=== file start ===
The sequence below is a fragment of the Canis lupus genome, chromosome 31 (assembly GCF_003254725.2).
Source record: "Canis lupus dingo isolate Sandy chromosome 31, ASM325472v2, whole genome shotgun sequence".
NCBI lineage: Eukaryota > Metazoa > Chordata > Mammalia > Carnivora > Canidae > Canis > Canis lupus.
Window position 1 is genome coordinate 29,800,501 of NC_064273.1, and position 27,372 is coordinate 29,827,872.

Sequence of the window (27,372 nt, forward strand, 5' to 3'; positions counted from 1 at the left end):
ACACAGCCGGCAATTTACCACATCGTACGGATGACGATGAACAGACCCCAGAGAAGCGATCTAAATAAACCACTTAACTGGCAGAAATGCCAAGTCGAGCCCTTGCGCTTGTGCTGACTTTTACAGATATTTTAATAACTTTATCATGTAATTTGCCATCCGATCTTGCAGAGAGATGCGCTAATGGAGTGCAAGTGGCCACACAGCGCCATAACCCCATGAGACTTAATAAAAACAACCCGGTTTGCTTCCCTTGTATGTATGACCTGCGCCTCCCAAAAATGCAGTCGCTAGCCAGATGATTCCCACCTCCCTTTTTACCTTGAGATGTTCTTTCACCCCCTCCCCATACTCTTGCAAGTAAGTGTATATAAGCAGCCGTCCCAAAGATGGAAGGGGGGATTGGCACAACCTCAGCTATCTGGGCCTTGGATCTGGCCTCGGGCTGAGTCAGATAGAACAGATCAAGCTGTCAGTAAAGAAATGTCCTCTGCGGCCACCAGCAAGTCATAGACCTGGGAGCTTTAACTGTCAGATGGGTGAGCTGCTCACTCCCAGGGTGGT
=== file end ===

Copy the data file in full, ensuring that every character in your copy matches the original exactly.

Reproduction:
The sequence below is a fragment of the Canis lupus genome, chromosome 31 (assembly GCF_003254725.2).
Source record: "Canis lupus dingo isolate Sandy chromosome 31, ASM325472v2, whole genome shotgun sequence".
NCBI lineage: Eukaryota > Metazoa > Chordata > Mammalia > Carnivora > Canidae > Canis > Canis lupus.
Window position 1 is genome coordinate 29,800,501 of NC_064273.1, and position 27,372 is coordinate 29,827,872.

Sequence of the window (27,372 nt, forward strand, 5' to 3'; positions counted from 1 at the left end):
ACACAGCCGGCAATTTACCACATCGTACGGATGACGATGAACAGACCCCAGAGAAGCGATCTAAATAAACCACTTAACTGGCAGAAATGCCAAGTCGAGCCCTTGCGCTTGTGCTGACTTTTACAGATATTTTAATAACTTTATCATGTAATTTGCCATCCGATCTTGCAGAGAGATGCGCTAATGGAGTGCAAGTGGCCACACAGCGCCATAACCCCATGAGACTTAATAAAAACAACCCGGTTTGCTTCCCTTGTATGTATGACCTGCGCCTCCCAAAAATGCAGTCGCTAGCCAGATGATTCCCACCTCCCTTTTTACCTTGAGATGTTCTTTCACCCCCTCCCCATACTCTTGCAAGTAAGTGTATATAAGCAGCCGTCCCAAAGATGGAAGGGGGGATTGGCACAACCTCAGCTATCTGGGCCTTGGATCTGGCCTCGGGCTGAGTCAGATAGAACAGATCAAGCTGTCAGTAAAGAAATGTCCTCTGCGGCCACCAGCAAGTCATAGACCTGGGAGCTTTAACTGTCAGATGGGTGAGCTGCTCACTCCCAGGGTGGT